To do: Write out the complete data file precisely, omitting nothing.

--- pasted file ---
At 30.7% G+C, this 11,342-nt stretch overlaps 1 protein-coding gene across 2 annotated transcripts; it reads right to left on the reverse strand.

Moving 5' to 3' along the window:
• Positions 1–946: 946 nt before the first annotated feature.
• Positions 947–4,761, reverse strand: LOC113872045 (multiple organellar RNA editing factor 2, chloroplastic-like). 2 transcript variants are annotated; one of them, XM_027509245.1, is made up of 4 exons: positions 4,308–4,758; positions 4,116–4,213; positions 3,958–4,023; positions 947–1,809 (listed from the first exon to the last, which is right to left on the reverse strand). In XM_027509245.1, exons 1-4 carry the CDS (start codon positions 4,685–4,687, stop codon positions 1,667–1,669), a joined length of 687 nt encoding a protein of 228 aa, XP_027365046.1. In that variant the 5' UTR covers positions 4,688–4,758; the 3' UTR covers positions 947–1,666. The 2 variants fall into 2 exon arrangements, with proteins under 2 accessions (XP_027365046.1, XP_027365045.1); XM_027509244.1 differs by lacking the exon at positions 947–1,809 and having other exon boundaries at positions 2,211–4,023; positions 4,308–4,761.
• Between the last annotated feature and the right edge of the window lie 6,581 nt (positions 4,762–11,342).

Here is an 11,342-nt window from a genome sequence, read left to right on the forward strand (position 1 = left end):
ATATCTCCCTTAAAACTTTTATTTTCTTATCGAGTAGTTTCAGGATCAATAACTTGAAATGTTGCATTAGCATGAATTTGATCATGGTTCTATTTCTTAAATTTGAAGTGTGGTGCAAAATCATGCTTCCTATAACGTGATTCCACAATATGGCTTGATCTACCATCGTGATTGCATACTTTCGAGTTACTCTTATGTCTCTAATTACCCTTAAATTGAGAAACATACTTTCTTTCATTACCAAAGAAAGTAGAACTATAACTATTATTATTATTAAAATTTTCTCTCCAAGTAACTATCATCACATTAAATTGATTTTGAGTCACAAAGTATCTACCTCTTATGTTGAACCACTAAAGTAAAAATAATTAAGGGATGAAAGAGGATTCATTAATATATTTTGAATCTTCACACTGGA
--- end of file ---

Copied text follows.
At 30.7% G+C, this 11,342-nt stretch overlaps 1 protein-coding gene across 2 annotated transcripts; it reads right to left on the reverse strand.

Moving 5' to 3' along the window:
• Positions 1–946: 946 nt before the first annotated feature.
• Positions 947–4,761, reverse strand: LOC113872045 (multiple organellar RNA editing factor 2, chloroplastic-like). 2 transcript variants are annotated; one of them, XM_027509245.1, is made up of 4 exons: positions 4,308–4,758; positions 4,116–4,213; positions 3,958–4,023; positions 947–1,809 (listed from the first exon to the last, which is right to left on the reverse strand). In XM_027509245.1, exons 1-4 carry the CDS (start codon positions 4,685–4,687, stop codon positions 1,667–1,669), a joined length of 687 nt encoding a protein of 228 aa, XP_027365046.1. In that variant the 5' UTR covers positions 4,688–4,758; the 3' UTR covers positions 947–1,666. The 2 variants fall into 2 exon arrangements, with proteins under 2 accessions (XP_027365046.1, XP_027365045.1); XM_027509244.1 differs by lacking the exon at positions 947–1,809 and having other exon boundaries at positions 2,211–4,023; positions 4,308–4,761.
• Between the last annotated feature and the right edge of the window lie 6,581 nt (positions 4,762–11,342).

Here is an 11,342-nt window from a genome sequence, read left to right on the forward strand (position 1 = left end):
ATATCTCCCTTAAAACTTTTATTTTCTTATCGAGTAGTTTCAGGATCAATAACTTGAAATGTTGCATTAGCATGAATTTGATCATGGTTCTATTTCTTAAATTTGAAGTGTGGTGCAAAATCATGCTTCCTATAACGTGATTCCACAATATGGCTTGATCTACCATCGTGATTGCATACTTTCGAGTTACTCTTATGTCTCTAATTACCCTTAAATTGAGAAACATACTTTCTTTCATTACCAAAGAAAGTAGAACTATAACTATTATTATTATTAAAATTTTCTCTCCAAGTAACTATCATCACATTAAATTGATTTTGAGTCACAAAGTATCTACCTCTTATGTTGAACCACTAAAGTAAAAATAATTAAGGGATGAAAGAGGATTCATTAATATATTTTGAATCTTCACACTGGA